Impact factor 0.97
Success:false, Exception: true, Message: null
  Print
Original article
Cost analysis of bariatric surgery in Denmark made with a decision-analytic model




Oleg Borisenko1, Vasily Lukyanov1, Søren Paaske Johnsen2 & Peter Funch-Jensen3



1) Synergus AB, Danderyd, Sweden
2) Department of Clinical Epidemiology, Aarhus University Hospital
3) Department of Clinical Medicine, Aarhus University, Denmark


PDF

Abstract

Introduction: Introduction: Bariatric surgery offers effective obesity treatment. The aim of this study was to evaluate the cost-effectiveness of bariatric surgery in Denmark from a third-party payer perspective in the mid- (ten years) and long-term (lifetime).

Methods: A state-transition Markov model was developed in which patients may experience surgery, post-surgery complications, diabetes mellitus type 2, cardiovascular diseases or die. Transition probabilities, costs and utilities were informed by the literature. Three types of surgery were included: gastric bypass, sleeve gastrectomy and adjustable gastric banding. The impact of different surgical methods on BMI level was informed by the Danish Obesity Surgery Registry (Dansk Fedmekirurgiregister).

Results: In the ten-year base-case analysis, bariatric surgery led to a cost increment of 19,332 DKK and generated an additional 1.1 quality-adjusted life years (QALYs). In the course of a lifetime, surgery leads to savings of 36,403 DKK, an additional 0.7 life years and 2.9 QALYs. Bariatric surgery was cost-effective at ten years with an incremental cost-effectiveness ratio of 17,818 DKK per QALY and was dominant over conservative management in the course of a lifetime. Up to three years of delay in the provision of surgery re­sulted in a reduction of life years, a lower QALY gain and a minor decrease in healthcare costs.

Conclusion: In Denmark, bariatric surgery is cost-effective at ten years and may produce a significant reduction in healthcare costs over the course of a lifetime in persons with severe obesity. 


Funding: Synergus AB received support for economic model development from Covidien AG (now part of Med­tronic).

Trial registration: not relevant.

Obesity is a serious disorder and a risk factor for diabetes, cardiovascular and musculoskeletal diseases, gynaecological problems and cancer. Compared with having a normal weight, extreme obesity with a BMI in the 40-59 kg/m2 range is associated with an estimated loss of 6.5-13.7 years of life. When conservative obesity treatment methods (drugs, diet and exercise) fail, bariatric surgery remains the only effective weight reduction method.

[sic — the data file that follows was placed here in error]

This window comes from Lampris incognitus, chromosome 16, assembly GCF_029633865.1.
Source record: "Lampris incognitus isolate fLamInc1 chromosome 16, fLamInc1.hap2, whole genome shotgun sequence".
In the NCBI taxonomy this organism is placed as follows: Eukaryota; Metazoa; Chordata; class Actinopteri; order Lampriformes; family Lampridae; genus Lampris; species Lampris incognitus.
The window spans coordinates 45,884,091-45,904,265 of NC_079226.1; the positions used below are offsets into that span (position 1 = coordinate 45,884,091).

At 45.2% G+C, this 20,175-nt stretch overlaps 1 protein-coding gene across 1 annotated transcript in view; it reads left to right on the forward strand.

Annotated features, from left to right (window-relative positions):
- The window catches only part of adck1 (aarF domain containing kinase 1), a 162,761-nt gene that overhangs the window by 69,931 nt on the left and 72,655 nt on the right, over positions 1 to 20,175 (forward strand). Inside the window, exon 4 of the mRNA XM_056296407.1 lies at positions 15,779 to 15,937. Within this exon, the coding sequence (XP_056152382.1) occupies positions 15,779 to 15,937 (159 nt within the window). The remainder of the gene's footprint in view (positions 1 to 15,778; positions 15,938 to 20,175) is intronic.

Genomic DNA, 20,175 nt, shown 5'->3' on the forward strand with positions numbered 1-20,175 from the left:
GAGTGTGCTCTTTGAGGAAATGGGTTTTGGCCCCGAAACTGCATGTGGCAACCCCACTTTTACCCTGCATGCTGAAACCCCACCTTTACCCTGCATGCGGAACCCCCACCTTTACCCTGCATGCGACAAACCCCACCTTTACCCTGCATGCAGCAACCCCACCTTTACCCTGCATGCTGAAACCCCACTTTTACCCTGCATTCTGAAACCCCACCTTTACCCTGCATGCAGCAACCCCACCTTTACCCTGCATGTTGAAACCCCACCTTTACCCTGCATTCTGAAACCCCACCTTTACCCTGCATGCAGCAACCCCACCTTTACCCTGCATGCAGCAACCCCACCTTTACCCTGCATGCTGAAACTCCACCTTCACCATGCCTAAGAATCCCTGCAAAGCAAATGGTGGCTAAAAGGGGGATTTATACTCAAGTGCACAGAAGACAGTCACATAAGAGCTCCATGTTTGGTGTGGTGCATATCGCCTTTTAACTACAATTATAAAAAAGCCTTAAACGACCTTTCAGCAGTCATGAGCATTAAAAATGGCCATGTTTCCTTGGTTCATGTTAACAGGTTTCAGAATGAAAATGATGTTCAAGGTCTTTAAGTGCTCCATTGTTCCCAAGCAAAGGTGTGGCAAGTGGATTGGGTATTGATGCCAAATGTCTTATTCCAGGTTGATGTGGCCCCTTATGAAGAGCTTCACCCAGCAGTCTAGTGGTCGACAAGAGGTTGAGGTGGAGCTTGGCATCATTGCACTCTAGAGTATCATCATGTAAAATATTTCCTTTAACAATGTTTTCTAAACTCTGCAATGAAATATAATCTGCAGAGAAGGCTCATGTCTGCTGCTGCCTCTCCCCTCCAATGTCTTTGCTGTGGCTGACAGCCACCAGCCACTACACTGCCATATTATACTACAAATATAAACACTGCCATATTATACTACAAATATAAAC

Evaluation of the economic and clinical impact of bariatric surgery is essential for appropriate resource allocation and informed decision making. However, to 
our knowledge within the Danish setting, no economic evalu­ations of bariatric surgery have been published. The objective of this study was to evaluate the cost-effectiveness of bariatric surgery in Denmark from a third-party payer perspective in the mid (ten years) and long term (lifetime).


METHODS


A state-transition decision analytic Markov model [1] was used to evaluate the cost-effectiveness of bariatric surgery compared with optimal medical treatment. Full details of the modeling approach, data input and validation activities are reported elsewhere [2]. In brief, obese patients may undergo surgery or continue optimal med­ical management, experience post-surgery complications or have no complications, develop type 2 diabetes mellitus (T2DM) or cardiovascular diseases (angina, myocardial infarction, stroke, heart failure and periph­eral artery disease), recover from T2DM or die (Figure 1). During each cycle, lasting one month, patients may progress from one state to another or remain in the previous state. The risk of obesity complications in the model depend on age, gender, smoking status, BMI level, the level of systolic blood pressure (SBP) and the presence of T2DM. Bariatric surgery, by reduction of BMI and SBP, and reduction of the prevalence of T2DM, leads to a decrease in the risk of obesity complications and mortality. By modelling the risk in the surgery arm and a hypoth­etical cohort of patients who do not undergo surgical weight reduction, it is possible to quantify the impact of the surgery on the rate of long-term negative events. Gender-specific Danish life tables provided information about mortality in the general population; non-isch­aemic heart disease mortality in a normal population was calculated by subtraction of mortality due to isch­aemic heart disease from all-cause mortality. The presence of one of the cardiovascular events or diabetes influences the risk of having associated conditions (e.g. risk of stroke is higher in patients who have heart failure) and mortality, which was informed by information from a number of epidemiological studies.